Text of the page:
Ohio man passes through Marshalltown on journey across the country
Joe Hall had it all mapped out in his mind. Ahead of his 40th birthday on Nov. 22, he would embark on a life-changing walk across the United States and arrive in San Francisco with a “light that shines through the clouds” appearing before him.
“Everything was going to be illuminated, and I could kind of restart my life after that,” he said.
Of course, reality got in the way, and Hall realized that if he was going to make such a journey, he should do it for something more than a vague notion of self-actualization. He had dealt with frustrations at work, a serious motorcycle accident in 2020 and his own mental health demons — in his own words, depression, anxiety and “a severe lack of self worth” — over the years, and the son of a close friend he had graduated from high school with in Enon, Ohio, committed suicide just weeks before his 17th birthday.
Hall, now a resident of the nearby Dayton suburb of Fairborn, found a surprising piece of inspiration from the singer Mike Posner, who made a similar trip across the country back in 2019 “to become somebody he was actually proud of.”
“I was like ‘I’m gonna do that.’ Originally, I admit, I was gonna try and do it for me. This was gonna be to start over, but I started thinking ‘That’s not enough to keep you going if things get hard,'” he said. “I started thinking like me, Joe Hall, isn’t worth this walk. It’s not a good enough cause.”
Mental health was the obvious choice, and Hall is also using it as an opportunity to raise money for the Dayton Children’s Hospital’s behavioral health unit on behalf of his friend who lost her son to suicide. Before he left on the walk from Rehoboth Beach, Del. on May 15, that fundraiser had already drawn in about $38,000 in donations, and if it gets to $50,000, a local donor has agreed to match the contribution.
Although one might assume that a walk across the country would require meticulous planning and mapping, Hall, who trekked from Tama/Toledo to Marshalltown on Wednesday night, ate at the American Legion and stayed at the Police/Fire station before hitting the road for Colo Thursday morning, said he’s mostly been “winging it” so far. A chance encounter with Paul Fugate, the former president of the Lions Club in Mount Vernon, turned Hall onto the fact that the old Lincoln Highway route — which, in Iowa, is more or less the modern Highway 30 — runs directly to San Francisco.
“I said ‘Oh, well then that makes it a little bit easier.’ I can have a path to follow rather than just getting to a place at night and then Google mapping what’s about 20 to 25 miles (west) for the next day and then going,” Hall said.
On days like Wednesday, with nothing but scorching heat and flat land ahead of him, consuming the necessary calories becomes especially imperative, so Hall treated himself to an Iowa delicacy before leaving Tama — a Casey’s breakfast sandwich and donuts. He hasn’t had any experiences he would consider negative so far, but he has been stopped by the cops twice on his walk through Iowa, two more than any other state.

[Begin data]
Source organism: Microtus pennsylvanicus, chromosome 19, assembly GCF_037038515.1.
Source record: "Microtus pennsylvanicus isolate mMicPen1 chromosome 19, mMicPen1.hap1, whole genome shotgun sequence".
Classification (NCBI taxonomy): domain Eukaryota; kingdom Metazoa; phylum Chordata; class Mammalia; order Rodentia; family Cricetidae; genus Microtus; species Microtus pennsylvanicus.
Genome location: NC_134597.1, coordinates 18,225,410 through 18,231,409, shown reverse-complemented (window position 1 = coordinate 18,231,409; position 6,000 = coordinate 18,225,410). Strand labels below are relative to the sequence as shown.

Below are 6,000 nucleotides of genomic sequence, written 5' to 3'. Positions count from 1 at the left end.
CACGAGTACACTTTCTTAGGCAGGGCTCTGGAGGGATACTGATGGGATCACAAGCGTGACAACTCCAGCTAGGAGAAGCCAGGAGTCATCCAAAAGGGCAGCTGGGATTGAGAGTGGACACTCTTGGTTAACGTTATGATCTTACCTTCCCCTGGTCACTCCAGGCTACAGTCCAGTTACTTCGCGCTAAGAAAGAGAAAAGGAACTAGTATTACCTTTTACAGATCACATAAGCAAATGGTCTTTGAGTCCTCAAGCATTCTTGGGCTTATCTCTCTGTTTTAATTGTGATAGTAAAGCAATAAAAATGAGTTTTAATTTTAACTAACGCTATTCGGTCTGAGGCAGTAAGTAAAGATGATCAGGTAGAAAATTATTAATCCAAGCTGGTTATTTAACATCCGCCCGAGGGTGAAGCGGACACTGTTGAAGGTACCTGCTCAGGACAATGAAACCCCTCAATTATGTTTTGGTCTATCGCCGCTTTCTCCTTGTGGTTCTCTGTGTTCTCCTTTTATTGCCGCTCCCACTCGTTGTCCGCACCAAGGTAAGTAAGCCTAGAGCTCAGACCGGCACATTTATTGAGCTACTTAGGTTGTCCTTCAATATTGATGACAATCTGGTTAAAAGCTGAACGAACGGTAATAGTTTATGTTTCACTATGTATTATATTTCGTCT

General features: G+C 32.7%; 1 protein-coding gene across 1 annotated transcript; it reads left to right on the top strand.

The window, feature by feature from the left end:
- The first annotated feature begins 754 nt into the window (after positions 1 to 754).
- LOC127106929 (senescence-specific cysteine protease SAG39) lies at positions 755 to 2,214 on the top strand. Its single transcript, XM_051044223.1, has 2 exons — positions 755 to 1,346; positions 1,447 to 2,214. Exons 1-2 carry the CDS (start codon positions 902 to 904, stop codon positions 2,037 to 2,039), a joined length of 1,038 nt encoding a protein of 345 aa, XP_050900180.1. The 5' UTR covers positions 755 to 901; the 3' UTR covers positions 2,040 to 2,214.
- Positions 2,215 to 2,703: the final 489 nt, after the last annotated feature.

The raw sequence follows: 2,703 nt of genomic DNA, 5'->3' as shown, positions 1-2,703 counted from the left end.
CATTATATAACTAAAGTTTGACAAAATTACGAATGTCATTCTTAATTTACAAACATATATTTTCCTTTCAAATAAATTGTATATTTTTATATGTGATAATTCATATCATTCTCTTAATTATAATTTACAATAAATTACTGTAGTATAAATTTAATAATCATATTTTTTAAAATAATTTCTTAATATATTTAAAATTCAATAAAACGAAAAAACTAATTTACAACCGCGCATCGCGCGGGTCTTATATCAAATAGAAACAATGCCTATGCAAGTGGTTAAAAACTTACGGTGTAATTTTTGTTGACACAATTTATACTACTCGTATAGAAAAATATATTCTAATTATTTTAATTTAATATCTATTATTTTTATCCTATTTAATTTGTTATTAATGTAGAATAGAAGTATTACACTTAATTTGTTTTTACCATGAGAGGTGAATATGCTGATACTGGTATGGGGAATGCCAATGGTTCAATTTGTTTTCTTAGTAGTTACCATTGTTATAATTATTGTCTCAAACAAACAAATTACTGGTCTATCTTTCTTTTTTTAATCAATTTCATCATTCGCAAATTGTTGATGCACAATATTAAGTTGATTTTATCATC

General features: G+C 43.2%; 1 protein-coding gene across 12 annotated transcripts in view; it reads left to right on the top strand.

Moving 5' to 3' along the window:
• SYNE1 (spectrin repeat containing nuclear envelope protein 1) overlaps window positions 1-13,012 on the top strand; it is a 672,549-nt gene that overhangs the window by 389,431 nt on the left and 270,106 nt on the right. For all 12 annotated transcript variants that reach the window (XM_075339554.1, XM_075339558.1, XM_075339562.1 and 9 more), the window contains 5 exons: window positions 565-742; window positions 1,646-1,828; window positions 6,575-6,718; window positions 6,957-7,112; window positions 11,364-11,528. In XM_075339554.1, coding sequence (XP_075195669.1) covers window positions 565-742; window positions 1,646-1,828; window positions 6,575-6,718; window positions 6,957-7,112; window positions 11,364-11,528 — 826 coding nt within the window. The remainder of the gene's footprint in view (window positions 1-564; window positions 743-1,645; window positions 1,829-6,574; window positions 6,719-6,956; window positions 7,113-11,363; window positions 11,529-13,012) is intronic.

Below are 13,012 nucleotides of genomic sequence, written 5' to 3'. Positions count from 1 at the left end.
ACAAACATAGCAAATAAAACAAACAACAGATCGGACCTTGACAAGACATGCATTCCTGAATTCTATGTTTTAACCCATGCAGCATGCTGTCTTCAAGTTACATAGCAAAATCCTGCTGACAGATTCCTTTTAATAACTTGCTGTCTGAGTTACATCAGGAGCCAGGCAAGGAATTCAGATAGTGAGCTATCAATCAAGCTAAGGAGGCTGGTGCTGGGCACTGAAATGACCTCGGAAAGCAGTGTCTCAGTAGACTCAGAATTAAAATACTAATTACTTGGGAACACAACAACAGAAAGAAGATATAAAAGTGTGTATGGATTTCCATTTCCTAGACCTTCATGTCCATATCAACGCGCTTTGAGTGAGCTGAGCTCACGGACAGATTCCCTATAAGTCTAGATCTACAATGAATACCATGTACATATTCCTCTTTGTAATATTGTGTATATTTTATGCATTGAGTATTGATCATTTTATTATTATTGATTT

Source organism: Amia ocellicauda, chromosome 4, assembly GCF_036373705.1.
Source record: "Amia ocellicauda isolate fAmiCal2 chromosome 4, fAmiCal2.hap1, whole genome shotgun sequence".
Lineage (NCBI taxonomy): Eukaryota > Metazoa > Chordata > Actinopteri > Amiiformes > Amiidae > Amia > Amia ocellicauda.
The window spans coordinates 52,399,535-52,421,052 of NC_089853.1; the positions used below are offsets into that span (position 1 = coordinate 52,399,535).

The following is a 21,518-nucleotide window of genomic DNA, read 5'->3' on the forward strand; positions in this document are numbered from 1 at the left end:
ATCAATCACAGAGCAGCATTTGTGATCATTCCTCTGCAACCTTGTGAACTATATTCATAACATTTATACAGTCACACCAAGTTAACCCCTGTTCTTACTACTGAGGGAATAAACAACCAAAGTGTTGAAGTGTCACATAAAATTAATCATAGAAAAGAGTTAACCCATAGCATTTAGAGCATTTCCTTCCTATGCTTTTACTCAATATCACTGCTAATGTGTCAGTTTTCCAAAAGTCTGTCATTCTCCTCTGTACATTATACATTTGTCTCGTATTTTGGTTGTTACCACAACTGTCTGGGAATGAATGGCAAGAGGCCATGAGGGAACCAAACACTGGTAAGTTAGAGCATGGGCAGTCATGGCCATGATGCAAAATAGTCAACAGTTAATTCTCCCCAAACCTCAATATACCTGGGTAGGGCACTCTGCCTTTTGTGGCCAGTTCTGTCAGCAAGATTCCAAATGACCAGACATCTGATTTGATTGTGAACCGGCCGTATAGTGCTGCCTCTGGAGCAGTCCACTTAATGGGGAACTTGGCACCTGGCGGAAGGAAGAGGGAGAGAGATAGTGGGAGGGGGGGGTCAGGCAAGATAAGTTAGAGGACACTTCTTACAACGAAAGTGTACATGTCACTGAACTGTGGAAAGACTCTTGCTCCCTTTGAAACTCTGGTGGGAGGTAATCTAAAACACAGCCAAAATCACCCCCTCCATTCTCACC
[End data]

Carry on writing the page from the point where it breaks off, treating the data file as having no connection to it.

“They were both pleasant interactions. It’s not a huge deal. I know I’m not doing anything wrong,” he said.
Almost everywhere he’s gone, Hall has interacted with people who have faced mental health struggles, whether they come in the form of PTSD, addiction or anxiety and depression. He doesn’t have an easy answer to those problems, but he does feel that there is strength in numbers and a better future is still possible.
“We’ve got to pay therapists and what not better because we’re not getting enough people that want to do the job because it doesn’t pay well enough,” he said. “There’s not enough access, and even for the people that can afford it, you go to a town and you might have to wait six months to see a therapist because there’s such a high need and not enough people to go around.”
Ultimately, despite his claim that walking for his own sake — or, as Forrest Gump once put it, because he just felt like running — wasn’t enough to justify such a trip, Hall has gotten a little bit of everything along the way. He’s rediscovered rural America, met wonderful and helpful people and realized that he’s not alone even on his darkest days.
“I really just want to get people to open up a dialogue. I want the people who are struggling and don’t think that they have anyone to talk to to really make an effort to find someone,” he said. “At worst, if you don’t think you have anybody to talk to and you’re struggling, send an email or send a message to the (Facebook) page. I’ve got plenty of time. I’m not licensed, but I can listen and I’ll do what I can for people. It’s just about trying to help people out however I can.”
To follow Hall’s journey as he makes his way to San Francisco, visit https://www.facebook.com/HallAcrossTheCountry or https://www.hallacrossthecountry.com/. He has dreams of someday turning his cause into a legitimate nonprofit organization, but before he can get to that, he’s got a few more pressing concerns to address and a few more destinations to reach.